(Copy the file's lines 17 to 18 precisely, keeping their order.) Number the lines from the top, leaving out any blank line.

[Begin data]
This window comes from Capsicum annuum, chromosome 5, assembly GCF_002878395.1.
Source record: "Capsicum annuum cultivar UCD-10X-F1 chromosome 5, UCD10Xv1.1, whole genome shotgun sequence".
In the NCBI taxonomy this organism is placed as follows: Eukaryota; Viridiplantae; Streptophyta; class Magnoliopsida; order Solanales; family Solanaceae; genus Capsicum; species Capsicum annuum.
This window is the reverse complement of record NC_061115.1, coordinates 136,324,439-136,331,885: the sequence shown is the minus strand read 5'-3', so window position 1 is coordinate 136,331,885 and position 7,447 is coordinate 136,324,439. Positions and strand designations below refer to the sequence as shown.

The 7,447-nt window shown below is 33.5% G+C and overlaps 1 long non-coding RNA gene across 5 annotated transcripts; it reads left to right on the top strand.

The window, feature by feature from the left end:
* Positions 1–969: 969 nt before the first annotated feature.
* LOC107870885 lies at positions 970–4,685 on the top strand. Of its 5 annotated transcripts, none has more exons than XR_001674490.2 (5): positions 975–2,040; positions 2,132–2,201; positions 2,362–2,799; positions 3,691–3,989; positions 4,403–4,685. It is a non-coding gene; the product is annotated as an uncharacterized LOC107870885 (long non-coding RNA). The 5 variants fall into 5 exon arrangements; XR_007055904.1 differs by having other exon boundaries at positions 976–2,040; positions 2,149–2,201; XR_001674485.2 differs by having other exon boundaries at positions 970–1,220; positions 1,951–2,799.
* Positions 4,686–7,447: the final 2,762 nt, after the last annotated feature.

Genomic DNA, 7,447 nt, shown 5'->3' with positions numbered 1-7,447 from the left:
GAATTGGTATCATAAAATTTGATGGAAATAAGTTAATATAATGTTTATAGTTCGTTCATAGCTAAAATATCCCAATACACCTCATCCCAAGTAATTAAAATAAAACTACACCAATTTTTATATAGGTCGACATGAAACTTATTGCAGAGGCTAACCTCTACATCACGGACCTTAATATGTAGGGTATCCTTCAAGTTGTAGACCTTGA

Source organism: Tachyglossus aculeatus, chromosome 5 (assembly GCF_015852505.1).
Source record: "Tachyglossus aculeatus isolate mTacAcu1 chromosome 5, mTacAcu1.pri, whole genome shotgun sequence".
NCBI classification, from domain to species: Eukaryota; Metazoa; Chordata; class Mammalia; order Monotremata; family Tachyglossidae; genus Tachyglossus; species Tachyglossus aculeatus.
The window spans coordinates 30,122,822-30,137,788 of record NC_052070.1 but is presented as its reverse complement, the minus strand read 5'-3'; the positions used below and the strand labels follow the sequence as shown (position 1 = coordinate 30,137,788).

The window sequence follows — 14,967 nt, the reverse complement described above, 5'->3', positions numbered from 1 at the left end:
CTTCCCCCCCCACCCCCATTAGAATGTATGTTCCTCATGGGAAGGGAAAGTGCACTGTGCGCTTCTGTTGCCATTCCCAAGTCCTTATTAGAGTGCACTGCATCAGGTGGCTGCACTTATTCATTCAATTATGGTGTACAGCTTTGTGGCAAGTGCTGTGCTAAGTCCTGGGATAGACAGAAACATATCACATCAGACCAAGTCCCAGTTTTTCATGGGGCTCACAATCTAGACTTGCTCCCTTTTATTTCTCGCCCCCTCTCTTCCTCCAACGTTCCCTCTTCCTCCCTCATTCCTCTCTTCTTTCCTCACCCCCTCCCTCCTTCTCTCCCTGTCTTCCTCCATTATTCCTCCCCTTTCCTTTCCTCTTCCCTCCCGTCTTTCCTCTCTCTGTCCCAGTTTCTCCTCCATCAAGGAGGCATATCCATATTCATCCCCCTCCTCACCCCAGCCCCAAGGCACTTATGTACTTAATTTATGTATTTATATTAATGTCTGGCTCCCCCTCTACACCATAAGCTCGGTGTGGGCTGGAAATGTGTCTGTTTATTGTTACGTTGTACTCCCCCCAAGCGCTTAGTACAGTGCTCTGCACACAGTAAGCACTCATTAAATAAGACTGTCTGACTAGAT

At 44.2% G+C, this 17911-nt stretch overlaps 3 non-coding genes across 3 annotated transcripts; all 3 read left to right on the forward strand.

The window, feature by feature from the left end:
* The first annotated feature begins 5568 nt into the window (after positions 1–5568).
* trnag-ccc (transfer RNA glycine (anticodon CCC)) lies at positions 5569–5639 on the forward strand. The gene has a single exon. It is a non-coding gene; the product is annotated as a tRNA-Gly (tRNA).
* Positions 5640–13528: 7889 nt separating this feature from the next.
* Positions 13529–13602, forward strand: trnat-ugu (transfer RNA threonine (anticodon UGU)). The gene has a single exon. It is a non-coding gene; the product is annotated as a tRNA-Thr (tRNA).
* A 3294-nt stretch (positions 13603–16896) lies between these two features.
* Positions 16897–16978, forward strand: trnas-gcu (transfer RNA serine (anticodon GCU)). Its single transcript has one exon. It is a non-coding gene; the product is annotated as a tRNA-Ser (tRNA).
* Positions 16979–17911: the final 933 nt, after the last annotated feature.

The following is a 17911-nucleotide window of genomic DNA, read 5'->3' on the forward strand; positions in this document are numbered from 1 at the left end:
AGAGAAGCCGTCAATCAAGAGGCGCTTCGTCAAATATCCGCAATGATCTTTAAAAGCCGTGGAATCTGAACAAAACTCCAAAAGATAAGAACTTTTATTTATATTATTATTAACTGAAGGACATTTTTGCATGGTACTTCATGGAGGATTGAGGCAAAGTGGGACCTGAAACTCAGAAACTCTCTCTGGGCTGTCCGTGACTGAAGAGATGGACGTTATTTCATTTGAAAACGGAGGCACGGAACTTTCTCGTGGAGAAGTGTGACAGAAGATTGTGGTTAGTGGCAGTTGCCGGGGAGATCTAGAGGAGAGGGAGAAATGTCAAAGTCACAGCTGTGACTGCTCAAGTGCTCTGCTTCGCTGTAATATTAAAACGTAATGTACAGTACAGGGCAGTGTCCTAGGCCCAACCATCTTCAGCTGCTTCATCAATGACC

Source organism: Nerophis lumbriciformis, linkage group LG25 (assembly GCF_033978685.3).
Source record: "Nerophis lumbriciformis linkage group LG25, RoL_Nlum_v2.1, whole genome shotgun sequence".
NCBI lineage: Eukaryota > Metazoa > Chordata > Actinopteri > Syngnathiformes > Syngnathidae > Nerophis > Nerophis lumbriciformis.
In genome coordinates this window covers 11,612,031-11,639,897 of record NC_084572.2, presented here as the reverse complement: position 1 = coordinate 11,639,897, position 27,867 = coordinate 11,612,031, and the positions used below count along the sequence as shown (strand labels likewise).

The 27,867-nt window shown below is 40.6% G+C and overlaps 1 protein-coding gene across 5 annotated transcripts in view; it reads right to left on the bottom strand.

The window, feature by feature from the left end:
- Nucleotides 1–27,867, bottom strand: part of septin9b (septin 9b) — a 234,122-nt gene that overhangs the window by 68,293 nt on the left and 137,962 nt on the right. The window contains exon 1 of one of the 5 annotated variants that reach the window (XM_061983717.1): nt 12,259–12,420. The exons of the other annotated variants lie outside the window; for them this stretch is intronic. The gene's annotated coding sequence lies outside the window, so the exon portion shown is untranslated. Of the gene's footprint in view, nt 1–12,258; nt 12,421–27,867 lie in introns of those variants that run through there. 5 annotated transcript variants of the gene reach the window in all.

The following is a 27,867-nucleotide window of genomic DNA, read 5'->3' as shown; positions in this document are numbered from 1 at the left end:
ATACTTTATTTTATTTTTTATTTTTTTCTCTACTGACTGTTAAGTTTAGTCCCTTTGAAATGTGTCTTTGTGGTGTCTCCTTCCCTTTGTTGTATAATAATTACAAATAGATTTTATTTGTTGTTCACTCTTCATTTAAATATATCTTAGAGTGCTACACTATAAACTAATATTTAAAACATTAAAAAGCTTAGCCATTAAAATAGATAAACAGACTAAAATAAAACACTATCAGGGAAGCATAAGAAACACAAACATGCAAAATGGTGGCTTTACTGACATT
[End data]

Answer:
CTTCCCCCCCCACCCCCATTAGAATGTATGTTCCTCATGGGAAGGGAAAGTGCACTGTGCGCTTCTGTTGCCATTCCCAAGTCCTTATTAGAGTGCACTGCATCAGGTGGCTGCACTTATTCATTCAATTATGGTGTACAGCTTTGTGGCAAGTGCTGTGCTAAGTCCTGGGATAGACAGAAACATATCACATCAGACCAAGTCCCAGTTTTTCATGGGGCTCACAATCTAGACTTGCTCCCTTTTATTTCTCGCCCCCTCTCTTCCTCCAACGTTCCCTCTTCCTCCCTCATTCCTCTCTTCTTTCCTCACCCCCTCCCTCCTTCTCTCCCTGTCTTCCTCCATTATTCCTCCCCTTTCCTTTCCTCTTCCCTCCCGTCTTTCCTCTCTCTGTCCCAGTTTCTCCTCCATCAAGGAGGCATATCCATATTCATCCCCCTCCTCACCCCAGCCCCAAGGCACTTATGTACTTAATTTATGTATTTATATTAATGTCTGGCTCCCCCTCTACACCATAAGCTCGGTGTGGGCTGGAAATGTGTCTGTTTATTGTTACGTTGTACTCCCCCCAAGCGCTTAGTACAGTGCTCTGCACACAGTAAGCACTCATTAAATAAGACTGTCTGACTAGAT

At 44.2% G+C, this 17911-nt stretch overlaps 3 non-coding genes across 3 annotated transcripts; all 3 read left to right on the forward strand.